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Of Interest: Mercury's surface is riven by large tectonic structures that formed when the planet's interior cooled and contracted. One of the most notable such structures is Enterprise Rupes, a lobate scarp system 822 km (510 mi.) in length. Enterprise Rupes cross-cuts the majestic Rembrandt impact basin, some 716 km (445 mi.) across. Rembrandt itself hosts numerous examples where lobate scarps cross smaller craters, such as that shown here. The scarp in this scene lies close to the perimeter of Rembrandt and parallels the basin's outline, before crossing Enterprise Rupes itself farther to the north.
This image was acquired as a high-resolution targeted observation. Targeted observations are images of a small area on Mercury's surface at resolutions much higher than the 200-meter/pixel morphology base map. It is not possible to cover all of Mercury's surface at this high resolution, but typically several areas of high scientific interest are imaged in this mode each week.
The MESSENGER spacecraft is the first ever to orbit the planet Mercury, and the spacecraft's seven scientific instruments and radio science investigation are unraveling the history and evolution of the Solar System's innermost planet. In the mission's more than three years of orbital operations, MESSENGER has acquired over 250,000 images and extensive other data sets. MESSENGER is capable of continuing orbital operations until early 2015.
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Of Interest: Remember this? Since its first observation in 2009, the volcanic vent complex to the northeast of Rachmaninoff basin has rewarded us with remarkable views of its explosive history. Portions of the vent are blanketed in a layer of very fine-grained material thought to be composed of pyroclastic particles, and when we last saw this landform at very high resolution we could appreciate just how fine that texture is. Now, with a resolution almost four times greater than that last image, we can see how the pyroclastic deposit softens the form of adjacent impact craters—almost like snow.
Fiery, hot, angry snow.
This image was acquired as a high-resolution targeted observation. Targeted observations are images of a small area on Mercury's surface at resolutions much higher than the 200-meter/pixel morphology base map. It is not possible to cover all of Mercury's surface at this high resolution, but typically several areas of high scientific interest are imaged in this mode each week.
The MESSENGER spacecraft is the first ever to orbit the planet Mercury, and the spacecraft's seven scientific instruments and radio science investigation are unraveling the history and evolution of the Solar System's innermost planet. In the mission's more than three years of orbital operations, MESSENGER has acquired over 250,000 images and extensive other data sets. MESSENGER is capable of continuing orbital operations until early 2015.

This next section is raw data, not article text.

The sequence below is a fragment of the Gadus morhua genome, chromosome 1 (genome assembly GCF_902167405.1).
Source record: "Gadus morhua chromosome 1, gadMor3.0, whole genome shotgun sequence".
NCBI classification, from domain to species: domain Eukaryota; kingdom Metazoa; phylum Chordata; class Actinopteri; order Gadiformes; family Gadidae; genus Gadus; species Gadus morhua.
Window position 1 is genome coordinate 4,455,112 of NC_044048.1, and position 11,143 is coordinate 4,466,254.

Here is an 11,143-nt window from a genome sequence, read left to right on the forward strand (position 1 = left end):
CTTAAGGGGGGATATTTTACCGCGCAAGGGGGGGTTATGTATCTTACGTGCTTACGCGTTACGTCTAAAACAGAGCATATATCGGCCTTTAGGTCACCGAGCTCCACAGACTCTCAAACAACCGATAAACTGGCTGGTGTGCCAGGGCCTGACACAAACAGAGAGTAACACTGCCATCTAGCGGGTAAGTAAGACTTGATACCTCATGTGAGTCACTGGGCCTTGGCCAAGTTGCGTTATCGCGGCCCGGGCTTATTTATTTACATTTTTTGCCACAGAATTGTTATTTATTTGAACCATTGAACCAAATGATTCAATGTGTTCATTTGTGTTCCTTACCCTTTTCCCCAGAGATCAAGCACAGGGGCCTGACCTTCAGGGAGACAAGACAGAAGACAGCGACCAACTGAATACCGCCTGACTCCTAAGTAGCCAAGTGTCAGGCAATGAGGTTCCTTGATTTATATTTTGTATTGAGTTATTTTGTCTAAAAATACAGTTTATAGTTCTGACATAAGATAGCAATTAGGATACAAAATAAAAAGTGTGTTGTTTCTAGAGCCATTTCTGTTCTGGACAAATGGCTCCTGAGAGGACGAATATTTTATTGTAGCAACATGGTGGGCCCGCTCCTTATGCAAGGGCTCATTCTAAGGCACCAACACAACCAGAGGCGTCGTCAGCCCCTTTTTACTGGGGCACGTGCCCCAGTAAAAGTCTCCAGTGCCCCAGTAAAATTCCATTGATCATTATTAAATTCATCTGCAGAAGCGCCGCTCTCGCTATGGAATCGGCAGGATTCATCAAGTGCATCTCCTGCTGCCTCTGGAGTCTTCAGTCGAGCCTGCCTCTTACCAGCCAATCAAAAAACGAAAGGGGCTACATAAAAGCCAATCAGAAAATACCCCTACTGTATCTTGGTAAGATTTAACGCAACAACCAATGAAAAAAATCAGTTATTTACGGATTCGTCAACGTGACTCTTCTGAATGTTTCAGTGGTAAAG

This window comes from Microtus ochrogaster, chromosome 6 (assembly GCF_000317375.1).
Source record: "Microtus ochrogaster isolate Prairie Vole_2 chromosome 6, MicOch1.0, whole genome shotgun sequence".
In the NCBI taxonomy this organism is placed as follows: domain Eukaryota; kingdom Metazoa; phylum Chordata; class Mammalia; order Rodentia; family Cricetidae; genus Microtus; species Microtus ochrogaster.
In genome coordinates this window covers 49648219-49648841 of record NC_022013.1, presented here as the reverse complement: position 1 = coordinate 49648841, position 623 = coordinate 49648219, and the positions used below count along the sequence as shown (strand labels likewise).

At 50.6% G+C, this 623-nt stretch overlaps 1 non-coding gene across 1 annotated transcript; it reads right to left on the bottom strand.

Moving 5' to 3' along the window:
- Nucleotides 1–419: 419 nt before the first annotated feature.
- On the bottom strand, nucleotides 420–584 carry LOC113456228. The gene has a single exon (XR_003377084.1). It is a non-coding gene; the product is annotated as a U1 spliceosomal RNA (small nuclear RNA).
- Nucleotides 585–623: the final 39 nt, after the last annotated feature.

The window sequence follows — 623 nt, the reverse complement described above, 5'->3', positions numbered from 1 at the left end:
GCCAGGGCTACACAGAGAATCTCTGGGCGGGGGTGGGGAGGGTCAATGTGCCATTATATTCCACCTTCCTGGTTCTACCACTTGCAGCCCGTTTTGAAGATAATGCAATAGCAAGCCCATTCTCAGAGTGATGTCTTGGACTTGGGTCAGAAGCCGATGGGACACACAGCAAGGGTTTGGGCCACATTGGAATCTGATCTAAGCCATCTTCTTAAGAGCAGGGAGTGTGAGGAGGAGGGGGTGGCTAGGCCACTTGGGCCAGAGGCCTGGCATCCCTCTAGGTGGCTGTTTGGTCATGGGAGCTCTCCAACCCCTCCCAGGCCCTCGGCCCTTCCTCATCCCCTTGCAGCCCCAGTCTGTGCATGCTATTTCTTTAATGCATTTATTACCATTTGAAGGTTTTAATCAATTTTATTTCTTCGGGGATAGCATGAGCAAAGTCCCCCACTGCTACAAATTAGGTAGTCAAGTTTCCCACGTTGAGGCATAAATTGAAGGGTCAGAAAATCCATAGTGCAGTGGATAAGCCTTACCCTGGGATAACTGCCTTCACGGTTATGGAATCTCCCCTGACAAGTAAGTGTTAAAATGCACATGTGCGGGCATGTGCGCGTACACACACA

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Of Interest: Impact crater floors are commonly flat and relatively smooth, the result of the cooling and solidification of impact melt generated by the impact event itself. Often, the pool of impact melt cracks as it cools, a process well illustrated by the striking Abedin crater. Although not visible in the frame above, this crater also hosts cooling cracks on its floor. It also boasts numerous terraces along its inner wall, which likely formed after the impact melt solidified. Note how the fine-grained texture of the inner walls contrasts with the crater's floor.
This image was acquired as a high-resolution targeted observation. Targeted observations are images of a small area on Mercury's surface at resolutions much higher than the 200-meter/pixel morphology base map. It is not possible to cover all of Mercury's surface at this high resolution, but typically several areas of high scientific interest are imaged in this mode each week.
The MESSENGER spacecraft is the first ever to orbit the planet Mercury, and the spacecraft's seven scientific instruments and radio science investigation are unraveling the history and evolution of the Solar System's innermost planet. In the mission's more than three years of orbital operations, MESSENGER has acquired over 250,000 images and extensive other data sets. MESSENGER is capable of continuing orbital operations until early 2015.
Quelle: NASA

Tags: Raumfahrt 

1884 Views

Samstag, 7. März 2015 - 11:52 Uhr

Raumfahrt - Atmosphärenforschung mit Raketen: WADIS-2 untersucht Schwerewellen

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Die Atmosphäre ist ein hochkomplexes System, in dem Effekte wie Sonneneinstrahlung, wechselnde Gaszusammensetzungen, Staub, Eiskristalle und elektrische Aufladung zusammenspielen. Sie beeinflussen sowohl das Wettergeschehen als auch die Klimaentwicklung. Speziell die Dichteänderungen in der Mittleren Atmosphäre untersucht das WADIS-Projekt (Wellenausbreitung und Dissipation in der Mittleren Atmosphäre) des Leibniz-Instituts für Atmosphärenphysik (IAP) in Kühlungsborn mit Unterstützung des Deutschen Zentrums für Luft- und Raumfahrt (DLR). Am 5. März 2015 um 2:44 Uhr Mitteleuropäischer Zeit startete die Höhenforschungsrakete WADIS-2 vom Andøya Space Center mit neun Experimenten an Bord in den Nachthimmel über Norwegen. Zusätzlich wurden 13 kleine, einfache "Wetterraketen" vom Typ Loki-Dart gestartet, die Druck und Temperatur in den Tagen vor und nach dem WADIS-Start messen, um damit ein größeres Wetterumfeld bestimmen zu können.